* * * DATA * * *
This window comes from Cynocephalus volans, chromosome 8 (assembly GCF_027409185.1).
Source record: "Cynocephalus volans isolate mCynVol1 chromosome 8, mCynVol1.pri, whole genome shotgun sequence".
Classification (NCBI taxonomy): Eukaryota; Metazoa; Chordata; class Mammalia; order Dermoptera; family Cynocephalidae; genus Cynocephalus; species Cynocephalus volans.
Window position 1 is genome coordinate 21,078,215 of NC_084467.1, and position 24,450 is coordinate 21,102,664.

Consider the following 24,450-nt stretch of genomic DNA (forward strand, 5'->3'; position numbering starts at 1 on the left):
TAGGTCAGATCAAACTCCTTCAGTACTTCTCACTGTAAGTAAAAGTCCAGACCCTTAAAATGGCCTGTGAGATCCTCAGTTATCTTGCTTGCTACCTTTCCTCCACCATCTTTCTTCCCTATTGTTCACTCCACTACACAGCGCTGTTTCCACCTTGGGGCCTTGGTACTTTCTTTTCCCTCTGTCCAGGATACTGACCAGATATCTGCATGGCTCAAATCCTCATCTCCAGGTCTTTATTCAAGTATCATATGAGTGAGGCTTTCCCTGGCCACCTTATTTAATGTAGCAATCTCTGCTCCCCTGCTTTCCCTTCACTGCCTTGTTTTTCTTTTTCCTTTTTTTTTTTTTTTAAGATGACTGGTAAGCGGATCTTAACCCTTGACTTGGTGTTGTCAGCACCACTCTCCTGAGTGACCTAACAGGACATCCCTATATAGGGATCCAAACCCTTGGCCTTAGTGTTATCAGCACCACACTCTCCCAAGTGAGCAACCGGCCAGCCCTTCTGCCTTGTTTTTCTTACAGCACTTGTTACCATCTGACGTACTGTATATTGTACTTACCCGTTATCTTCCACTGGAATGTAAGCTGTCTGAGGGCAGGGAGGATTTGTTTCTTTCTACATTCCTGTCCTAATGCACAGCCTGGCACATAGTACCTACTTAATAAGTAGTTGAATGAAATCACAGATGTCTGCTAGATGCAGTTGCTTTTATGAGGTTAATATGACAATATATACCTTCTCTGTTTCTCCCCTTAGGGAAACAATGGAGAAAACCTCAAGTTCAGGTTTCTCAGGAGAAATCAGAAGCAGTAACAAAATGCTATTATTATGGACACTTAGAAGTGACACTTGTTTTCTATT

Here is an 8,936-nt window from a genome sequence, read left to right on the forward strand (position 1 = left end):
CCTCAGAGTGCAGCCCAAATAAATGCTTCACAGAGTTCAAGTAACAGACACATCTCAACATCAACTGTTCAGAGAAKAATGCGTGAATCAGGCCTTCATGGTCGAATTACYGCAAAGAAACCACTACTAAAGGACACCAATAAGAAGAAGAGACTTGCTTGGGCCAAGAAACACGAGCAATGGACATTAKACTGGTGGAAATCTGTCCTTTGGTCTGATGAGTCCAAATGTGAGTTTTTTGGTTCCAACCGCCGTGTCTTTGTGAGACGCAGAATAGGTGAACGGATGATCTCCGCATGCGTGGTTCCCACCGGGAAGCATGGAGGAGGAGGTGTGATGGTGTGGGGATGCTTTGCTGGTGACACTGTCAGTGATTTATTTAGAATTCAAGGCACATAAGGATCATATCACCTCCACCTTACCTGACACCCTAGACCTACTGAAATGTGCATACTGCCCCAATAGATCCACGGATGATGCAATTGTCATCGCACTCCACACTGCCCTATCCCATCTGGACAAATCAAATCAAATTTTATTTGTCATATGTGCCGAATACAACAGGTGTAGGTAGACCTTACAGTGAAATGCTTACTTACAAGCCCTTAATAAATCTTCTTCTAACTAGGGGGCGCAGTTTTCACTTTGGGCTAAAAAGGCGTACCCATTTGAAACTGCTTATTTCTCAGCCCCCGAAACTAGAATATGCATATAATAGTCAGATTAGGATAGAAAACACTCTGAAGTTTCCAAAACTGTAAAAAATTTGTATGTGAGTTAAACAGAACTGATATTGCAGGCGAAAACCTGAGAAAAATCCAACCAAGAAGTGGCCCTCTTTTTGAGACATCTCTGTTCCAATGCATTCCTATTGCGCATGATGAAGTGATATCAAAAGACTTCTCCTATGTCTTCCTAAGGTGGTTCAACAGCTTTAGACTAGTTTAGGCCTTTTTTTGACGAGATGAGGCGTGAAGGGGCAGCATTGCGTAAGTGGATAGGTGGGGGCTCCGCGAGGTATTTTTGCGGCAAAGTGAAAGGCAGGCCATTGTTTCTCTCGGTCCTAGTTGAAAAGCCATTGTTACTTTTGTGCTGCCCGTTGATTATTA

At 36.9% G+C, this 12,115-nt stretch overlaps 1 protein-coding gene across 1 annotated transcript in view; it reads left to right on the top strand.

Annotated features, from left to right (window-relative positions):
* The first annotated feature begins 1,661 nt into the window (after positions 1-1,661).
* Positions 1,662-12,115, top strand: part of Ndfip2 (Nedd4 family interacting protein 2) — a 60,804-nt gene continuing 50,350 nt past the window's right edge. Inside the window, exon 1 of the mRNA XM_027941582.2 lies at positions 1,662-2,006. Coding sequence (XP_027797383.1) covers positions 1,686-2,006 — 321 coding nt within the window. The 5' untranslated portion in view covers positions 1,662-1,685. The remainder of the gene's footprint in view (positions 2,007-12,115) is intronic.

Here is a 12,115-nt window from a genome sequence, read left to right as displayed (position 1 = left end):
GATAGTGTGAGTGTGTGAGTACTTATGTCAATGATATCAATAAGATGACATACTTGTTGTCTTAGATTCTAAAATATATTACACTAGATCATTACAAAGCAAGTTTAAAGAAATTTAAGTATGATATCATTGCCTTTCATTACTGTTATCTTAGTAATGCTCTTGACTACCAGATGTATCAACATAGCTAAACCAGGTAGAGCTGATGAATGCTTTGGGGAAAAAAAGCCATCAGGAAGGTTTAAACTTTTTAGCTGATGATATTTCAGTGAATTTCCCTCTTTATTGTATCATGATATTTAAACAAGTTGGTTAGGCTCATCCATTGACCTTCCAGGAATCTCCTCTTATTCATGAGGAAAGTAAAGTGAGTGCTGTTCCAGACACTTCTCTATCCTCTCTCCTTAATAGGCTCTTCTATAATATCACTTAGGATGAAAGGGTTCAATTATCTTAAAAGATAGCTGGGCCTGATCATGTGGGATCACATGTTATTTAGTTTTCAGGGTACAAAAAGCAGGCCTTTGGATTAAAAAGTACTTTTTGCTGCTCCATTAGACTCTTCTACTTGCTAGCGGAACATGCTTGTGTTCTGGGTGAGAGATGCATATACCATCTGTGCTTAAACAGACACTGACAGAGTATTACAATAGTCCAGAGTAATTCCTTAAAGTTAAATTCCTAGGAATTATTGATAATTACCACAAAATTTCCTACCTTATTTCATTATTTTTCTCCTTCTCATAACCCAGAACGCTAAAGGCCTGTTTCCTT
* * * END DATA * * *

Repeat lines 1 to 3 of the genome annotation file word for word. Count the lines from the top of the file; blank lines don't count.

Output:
This window comes from Cynocephalus volans, chromosome 8 (assembly GCF_027409185.1).
Source record: "Cynocephalus volans isolate mCynVol1 chromosome 8, mCynVol1.pri, whole genome shotgun sequence".
Classification (NCBI taxonomy): Eukaryota; Metazoa; Chordata; class Mammalia; order Dermoptera; family Cynocephalidae; genus Cynocephalus; species Cynocephalus volans.